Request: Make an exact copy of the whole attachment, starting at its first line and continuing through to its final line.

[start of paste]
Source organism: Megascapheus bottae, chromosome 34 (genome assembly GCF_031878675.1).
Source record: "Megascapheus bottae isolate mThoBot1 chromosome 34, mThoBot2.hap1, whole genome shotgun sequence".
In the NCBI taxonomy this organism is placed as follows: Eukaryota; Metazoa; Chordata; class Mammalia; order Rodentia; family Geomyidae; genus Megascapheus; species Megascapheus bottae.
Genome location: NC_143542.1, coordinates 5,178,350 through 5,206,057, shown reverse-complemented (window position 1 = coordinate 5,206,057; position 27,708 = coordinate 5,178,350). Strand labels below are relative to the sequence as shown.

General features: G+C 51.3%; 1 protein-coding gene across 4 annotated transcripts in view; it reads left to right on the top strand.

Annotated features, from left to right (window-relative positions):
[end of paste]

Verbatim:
Source organism: Megascapheus bottae, chromosome 34 (genome assembly GCF_031878675.1).
Source record: "Megascapheus bottae isolate mThoBot1 chromosome 34, mThoBot2.hap1, whole genome shotgun sequence".
In the NCBI taxonomy this organism is placed as follows: Eukaryota; Metazoa; Chordata; class Mammalia; order Rodentia; family Geomyidae; genus Megascapheus; species Megascapheus bottae.
Genome location: NC_143542.1, coordinates 5,178,350 through 5,206,057, shown reverse-complemented (window position 1 = coordinate 5,206,057; position 27,708 = coordinate 5,178,350). Strand labels below are relative to the sequence as shown.

General features: G+C 51.3%; 1 protein-coding gene across 4 annotated transcripts in view; it reads left to right on the top strand.

Annotated features, from left to right (window-relative positions):